Airlines for America
|Airlines for America|
A4A's official logo
|Membership||11 airlines (2012)|
|Key people||Nicholas E. Calio, President and CEO|
Airlines for America (A4A), formerly known as Air Transport Association of America (ATA), is America's oldest and largest airline trade association. A4A member airlines and their affiliates transport more than 90 percent of U.S. airline passenger and cargo traffic. Based in Washington, D.C., the association advocates for the U.S. airline industry. The fundamental purpose of A4A is to foster a business and regulatory environment that ensures "safe and secure air transportation and enables U.S. airlines to flourish, stimulating economic growth locally, nationally and internationally". It is the only trade organization that represents the principal U.S. airlines and is their voice when lobbying Congress.
A4A's stated purpose is to "foster a business and regulatory environment that ensures safe and secure air transportation and enables U.S. airlines to flourish, stimulating economic growth locally, nationally and globally". A4A advocates on behalf of participating regularly scheduled airline corporations to the U.S. Congress, state legislatures, the U.S. Department of Transportation, including the Federal Aviation Administration, and the U.S. Department of Homeland Security, including the Transportation Security Administration and U.S. Customs and Border Protection.
Since its founding in 1936, A4A has played a major role in all government decisions concerning aviation, including the creation of the Civil Aeronautics Board, the creation of the air traffic control system and airline deregulation. It also advocates that the American government implement a national airline policy that will enable U.S. airlines to function as effective multinational enterprises. Furthermore, it believes an element of such a policy is the modernization of the U.S. air traffic management system, the Next Generation Air Transportation System (NextGen). 
Government Relations 
A4A senior staff members have testified before Congress on numerous legislative and regulatory matters. One is that government policy must enable airlines to be job creators by no longer suppressing growth through what they argue is an overly burdensome corporate tax code. The A4A has also lobbied on topics such as enhancing competition in international markets and advocating for a comprehensive review of the FAA's NextGen program costs, benefits, progress and management. A4A works with its members on legal and technical issues affecting the U.S. airline industry.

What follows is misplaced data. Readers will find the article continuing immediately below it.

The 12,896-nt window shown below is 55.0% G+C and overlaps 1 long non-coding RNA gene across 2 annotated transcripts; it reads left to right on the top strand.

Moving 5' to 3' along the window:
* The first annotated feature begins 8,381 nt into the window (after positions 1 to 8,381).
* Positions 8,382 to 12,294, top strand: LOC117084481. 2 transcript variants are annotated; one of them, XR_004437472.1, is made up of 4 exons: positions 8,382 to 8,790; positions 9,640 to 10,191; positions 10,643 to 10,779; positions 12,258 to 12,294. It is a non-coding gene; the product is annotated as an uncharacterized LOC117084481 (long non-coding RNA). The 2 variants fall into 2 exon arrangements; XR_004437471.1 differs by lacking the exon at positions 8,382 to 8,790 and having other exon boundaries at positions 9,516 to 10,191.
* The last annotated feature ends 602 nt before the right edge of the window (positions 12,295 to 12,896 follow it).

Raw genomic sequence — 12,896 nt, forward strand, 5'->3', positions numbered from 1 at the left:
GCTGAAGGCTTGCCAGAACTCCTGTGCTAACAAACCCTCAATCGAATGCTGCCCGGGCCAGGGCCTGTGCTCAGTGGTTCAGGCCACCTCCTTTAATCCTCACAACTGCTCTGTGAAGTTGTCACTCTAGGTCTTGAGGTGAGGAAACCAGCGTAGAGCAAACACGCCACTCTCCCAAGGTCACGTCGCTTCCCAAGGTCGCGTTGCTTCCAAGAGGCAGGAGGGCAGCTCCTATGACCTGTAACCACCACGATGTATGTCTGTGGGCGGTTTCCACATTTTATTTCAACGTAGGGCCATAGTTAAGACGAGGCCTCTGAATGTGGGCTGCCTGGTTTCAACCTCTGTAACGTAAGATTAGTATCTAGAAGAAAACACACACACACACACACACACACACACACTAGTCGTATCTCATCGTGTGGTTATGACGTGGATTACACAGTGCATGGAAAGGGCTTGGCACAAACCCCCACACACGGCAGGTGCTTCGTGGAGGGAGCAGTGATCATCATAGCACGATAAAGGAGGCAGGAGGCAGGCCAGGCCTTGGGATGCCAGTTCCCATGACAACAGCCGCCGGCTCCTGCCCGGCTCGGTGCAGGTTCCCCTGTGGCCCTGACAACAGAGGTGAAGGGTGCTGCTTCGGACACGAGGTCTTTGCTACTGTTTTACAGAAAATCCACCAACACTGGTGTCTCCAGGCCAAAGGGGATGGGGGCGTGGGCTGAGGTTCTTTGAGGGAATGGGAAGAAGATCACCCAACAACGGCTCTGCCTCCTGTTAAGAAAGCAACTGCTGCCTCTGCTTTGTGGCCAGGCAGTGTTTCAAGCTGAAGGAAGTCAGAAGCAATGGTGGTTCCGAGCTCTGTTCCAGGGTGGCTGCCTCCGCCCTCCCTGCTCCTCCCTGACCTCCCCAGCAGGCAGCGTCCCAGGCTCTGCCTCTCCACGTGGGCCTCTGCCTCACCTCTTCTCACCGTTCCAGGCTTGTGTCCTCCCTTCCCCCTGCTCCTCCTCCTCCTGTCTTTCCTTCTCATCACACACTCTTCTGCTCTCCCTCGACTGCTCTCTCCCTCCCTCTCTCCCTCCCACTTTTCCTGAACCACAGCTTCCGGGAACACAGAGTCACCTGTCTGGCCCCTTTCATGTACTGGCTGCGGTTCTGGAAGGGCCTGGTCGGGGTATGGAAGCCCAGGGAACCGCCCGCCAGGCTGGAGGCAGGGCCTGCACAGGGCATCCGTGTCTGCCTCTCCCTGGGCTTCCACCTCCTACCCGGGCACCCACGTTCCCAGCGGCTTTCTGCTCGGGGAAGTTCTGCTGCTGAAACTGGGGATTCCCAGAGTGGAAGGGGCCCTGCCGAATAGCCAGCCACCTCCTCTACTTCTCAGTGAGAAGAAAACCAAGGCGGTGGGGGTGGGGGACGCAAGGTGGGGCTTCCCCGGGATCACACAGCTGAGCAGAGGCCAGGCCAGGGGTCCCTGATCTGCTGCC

A4A operates member committees related to fuel; airports; engineering and maintenance; the environment; training; security; facilitation; ground safety; cargo; passenger services; communications; government affairs; and international affairs. A4A advocates common association member positions before state and local governments to assure governmental and public understanding of the A4A's positions on the aspects of commercial airlines.
Legislative and Regulatory Priorities 
A4A's priorities include maintaining airline safety; maximizing airline profits; reforming energy-commodity markets; creating an international framework for reducing industry emissions; accelerating modernization of the air traffic control system; and reducing government taxes on airlines. Airlines for America also has been very involved in promoting fuel efficiency and the development of alternative fuels.
National Airline Policy 
Airlines for America supports NextGen modernization of the air traffic control system. This system will update the current 1950s radar-based technology with a modern, satellite-based navigation system. Aviation experts predict that a modern air traffic management system will save jet fuel and reduce delays by allowing planes to fly shorter routes and by allowing more aircraft to fly safely at any given time. Modernizing the air traffic control system would also reduce the amount of time that airplanes spend waiting on runways and in holding patterns.
As of August 2012, A4A was strongly pushing for a national airline policy in the United States. During an interview on All Things Considered, Richard Anderson of Delta Airlines said, "We're advocating that the U.S. government ... get serious about adopting a national airline policy."